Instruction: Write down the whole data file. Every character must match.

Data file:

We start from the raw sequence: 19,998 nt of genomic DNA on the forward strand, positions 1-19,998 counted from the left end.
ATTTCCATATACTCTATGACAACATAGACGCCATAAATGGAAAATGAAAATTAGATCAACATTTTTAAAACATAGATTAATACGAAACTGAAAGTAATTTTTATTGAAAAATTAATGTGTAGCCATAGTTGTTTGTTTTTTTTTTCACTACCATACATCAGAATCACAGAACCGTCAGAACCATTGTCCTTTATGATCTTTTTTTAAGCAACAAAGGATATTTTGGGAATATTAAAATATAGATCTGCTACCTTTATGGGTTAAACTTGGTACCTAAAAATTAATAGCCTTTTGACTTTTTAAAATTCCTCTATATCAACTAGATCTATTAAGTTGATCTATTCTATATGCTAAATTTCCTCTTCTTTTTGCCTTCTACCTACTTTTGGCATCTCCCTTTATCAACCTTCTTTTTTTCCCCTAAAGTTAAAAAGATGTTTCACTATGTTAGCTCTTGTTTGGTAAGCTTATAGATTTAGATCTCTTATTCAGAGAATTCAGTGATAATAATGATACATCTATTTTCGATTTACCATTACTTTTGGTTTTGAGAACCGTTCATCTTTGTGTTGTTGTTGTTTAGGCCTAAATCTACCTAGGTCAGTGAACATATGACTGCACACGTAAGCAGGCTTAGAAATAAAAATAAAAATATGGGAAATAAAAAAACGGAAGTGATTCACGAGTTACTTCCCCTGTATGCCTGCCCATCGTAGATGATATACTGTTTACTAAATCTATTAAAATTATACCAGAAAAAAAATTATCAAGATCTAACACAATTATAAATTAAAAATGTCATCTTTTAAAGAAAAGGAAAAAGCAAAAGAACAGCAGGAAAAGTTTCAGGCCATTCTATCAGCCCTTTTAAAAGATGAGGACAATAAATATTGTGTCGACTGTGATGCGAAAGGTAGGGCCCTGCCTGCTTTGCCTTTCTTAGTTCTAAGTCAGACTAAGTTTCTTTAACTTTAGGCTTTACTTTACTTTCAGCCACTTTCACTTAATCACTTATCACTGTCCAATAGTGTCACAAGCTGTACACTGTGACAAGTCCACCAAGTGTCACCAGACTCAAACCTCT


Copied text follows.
We start from the raw sequence: 19,998 nt of genomic DNA on the forward strand, positions 1-19,998 counted from the left end.
ATTTCCATATACTCTATGACAACATAGACGCCATAAATGGAAAATGAAAATTAGATCAACATTTTTAAAACATAGATTAATACGAAACTGAAAGTAATTTTTATTGAAAAATTAATGTGTAGCCATAGTTGTTTGTTTTTTTTTTCACTACCATACATCAGAATCACAGAACCGTCAGAACCATTGTCCTTTATGATCTTTTTTTAAGCAACAAAGGATATTTTGGGAATATTAAAATATAGATCTGCTACCTTTATGGGTTAAACTTGGTACCTAAAAATTAATAGCCTTTTGACTTTTTAAAATTCCTCTATATCAACTAGATCTATTAAGTTGATCTATTCTATATGCTAAATTTCCTCTTCTTTTTGCCTTCTACCTACTTTTGGCATCTCCCTTTATCAACCTTCTTTTTTTCCCCTAAAGTTAAAAAGATGTTTCACTATGTTAGCTCTTGTTTGGTAAGCTTATAGATTTAGATCTCTTATTCAGAGAATTCAGTGATAATAATGATACATCTATTTTCGATTTACCATTACTTTTGGTTTTGAGAACCGTTCATCTTTGTGTTGTTGTTGTTTAGGCCTAAATCTACCTAGGTCAGTGAACATATGACTGCACACGTAAGCAGGCTTAGAAATAAAAATAAAAATATGGGAAATAAAAAAACGGAAGTGATTCACGAGTTACTTCCCCTGTATGCCTGCCCATCGTAGATGATATACTGTTTACTAAATCTATTAAAATTATACCAGAAAAAAAATTATCAAGATCTAACACAATTATAAATTAAAAATGTCATCTTTTAAAGAAAAGGAAAAAGCAAAAGAACAGCAGGAAAAGTTTCAGGCCATTCTATCAGCCCTTTTAAAAGATGAGGACAATAAATATTGTGTCGACTGTGATGCGAAAGGTAGGGCCCTGCCTGCTTTGCCTTTCTTAGTTCTAAGTCAGACTAAGTTTCTTTAACTTTAGGCTTTACTTTACTTTCAGCCACTTTCACTTAATCACTTATCACTGTCCAATAGTGTCACAAGCTGTACACTGTGACAAGTCCACCAAGTGTCACCAGACTCAAACCTCT